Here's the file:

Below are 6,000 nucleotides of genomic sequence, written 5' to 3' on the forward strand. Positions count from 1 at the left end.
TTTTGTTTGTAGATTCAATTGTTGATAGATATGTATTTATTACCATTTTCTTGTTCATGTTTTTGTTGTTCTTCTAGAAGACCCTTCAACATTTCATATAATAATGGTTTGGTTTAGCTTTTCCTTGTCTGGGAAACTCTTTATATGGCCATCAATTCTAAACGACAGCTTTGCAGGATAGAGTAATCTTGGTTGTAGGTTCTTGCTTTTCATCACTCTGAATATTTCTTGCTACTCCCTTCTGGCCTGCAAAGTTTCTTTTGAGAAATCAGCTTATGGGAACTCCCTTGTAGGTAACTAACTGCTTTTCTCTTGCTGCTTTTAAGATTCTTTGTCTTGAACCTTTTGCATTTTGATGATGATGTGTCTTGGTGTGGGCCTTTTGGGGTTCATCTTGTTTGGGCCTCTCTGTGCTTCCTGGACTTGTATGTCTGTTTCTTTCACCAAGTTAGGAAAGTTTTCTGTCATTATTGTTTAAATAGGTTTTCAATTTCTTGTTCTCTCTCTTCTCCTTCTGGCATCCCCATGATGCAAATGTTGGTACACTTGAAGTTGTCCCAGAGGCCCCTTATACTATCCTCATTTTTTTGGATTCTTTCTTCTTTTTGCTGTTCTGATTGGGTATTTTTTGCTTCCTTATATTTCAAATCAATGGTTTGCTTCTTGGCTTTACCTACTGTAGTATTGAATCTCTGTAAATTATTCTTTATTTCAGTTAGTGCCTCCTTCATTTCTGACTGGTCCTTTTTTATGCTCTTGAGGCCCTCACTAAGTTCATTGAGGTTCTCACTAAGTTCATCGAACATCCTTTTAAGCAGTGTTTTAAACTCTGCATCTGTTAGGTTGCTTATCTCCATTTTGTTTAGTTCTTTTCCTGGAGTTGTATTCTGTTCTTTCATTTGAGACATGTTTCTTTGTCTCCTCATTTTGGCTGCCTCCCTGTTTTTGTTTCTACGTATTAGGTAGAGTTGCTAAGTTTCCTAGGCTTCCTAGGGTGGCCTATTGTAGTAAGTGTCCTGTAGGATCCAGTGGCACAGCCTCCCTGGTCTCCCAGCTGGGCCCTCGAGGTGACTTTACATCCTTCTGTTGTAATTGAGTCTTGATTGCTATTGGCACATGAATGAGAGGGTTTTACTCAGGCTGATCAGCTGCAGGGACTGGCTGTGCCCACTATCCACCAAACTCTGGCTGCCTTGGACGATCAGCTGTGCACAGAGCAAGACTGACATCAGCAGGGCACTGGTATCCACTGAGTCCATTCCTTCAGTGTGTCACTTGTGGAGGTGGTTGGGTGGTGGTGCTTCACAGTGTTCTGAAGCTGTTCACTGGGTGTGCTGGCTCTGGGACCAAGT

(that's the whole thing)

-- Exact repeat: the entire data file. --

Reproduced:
Below are 6,000 nucleotides of genomic sequence, written 5' to 3' on the forward strand. Positions count from 1 at the left end.
TTTTGTTTGTAGATTCAATTGTTGATAGATATGTATTTATTACCATTTTCTTGTTCATGTTTTTGTTGTTCTTCTAGAAGACCCTTCAACATTTCATATAATAATGGTTTGGTTTAGCTTTTCCTTGTCTGGGAAACTCTTTATATGGCCATCAATTCTAAACGACAGCTTTGCAGGATAGAGTAATCTTGGTTGTAGGTTCTTGCTTTTCATCACTCTGAATATTTCTTGCTACTCCCTTCTGGCCTGCAAAGTTTCTTTTGAGAAATCAGCTTATGGGAACTCCCTTGTAGGTAACTAACTGCTTTTCTCTTGCTGCTTTTAAGATTCTTTGTCTTGAACCTTTTGCATTTTGATGATGATGTGTCTTGGTGTGGGCCTTTTGGGGTTCATCTTGTTTGGGCCTCTCTGTGCTTCCTGGACTTGTATGTCTGTTTCTTTCACCAAGTTAGGAAAGTTTTCTGTCATTATTGTTTAAATAGGTTTTCAATTTCTTGTTCTCTCTCTTCTCCTTCTGGCATCCCCATGATGCAAATGTTGGTACACTTGAAGTTGTCCCAGAGGCCCCTTATACTATCCTCATTTTTTTGGATTCTTTCTTCTTTTTGCTGTTCTGATTGGGTATTTTTTGCTTCCTTATATTTCAAATCAATGGTTTGCTTCTTGGCTTTACCTACTGTAGTATTGAATCTCTGTAAATTATTCTTTATTTCAGTTAGTGCCTCCTTCATTTCTGACTGGTCCTTTTTTATGCTCTTGAGGCCCTCACTAAGTTCATTGAGGTTCTCACTAAGTTCATCGAACATCCTTTTAAGCAGTGTTTTAAACTCTGCATCTGTTAGGTTGCTTATCTCCATTTTGTTTAGTTCTTTTCCTGGAGTTGTATTCTGTTCTTTCATTTGAGACATGTTTCTTTGTCTCCTCATTTTGGCTGCCTCCCTGTTTTTGTTTCTACGTATTAGGTAGAGTTGCTAAGTTTCCTAGGCTTCCTAGGGTGGCCTATTGTAGTAAGTGTCCTGTAGGATCCAGTGGCACAGCCTCCCTGGTCTCCCAGCTGGGCCCTCGAGGTGACTTTACATCCTTCTGTTGTAATTGAGTCTTGATTGCTATTGGCACATGAATGAGAGGGTTTTACTCAGGCTGATCAGCTGCAGGGACTGGCTGTGCCCACTATCCACCAAACTCTGGCTGCCTTGGACGATCAGCTGTGCACAGAGCAAGACTGACATCAGCAGGGCACTGGTATCCACTGAGTCCATTCCTTCAGTGTGTCACTTGTGGAGGTGGTTGGGTGGTGGTGCTTCACAGTGTTCTGAAGCTGTTCACTGGGTGTGCTGGCTCTGGGACCAAGT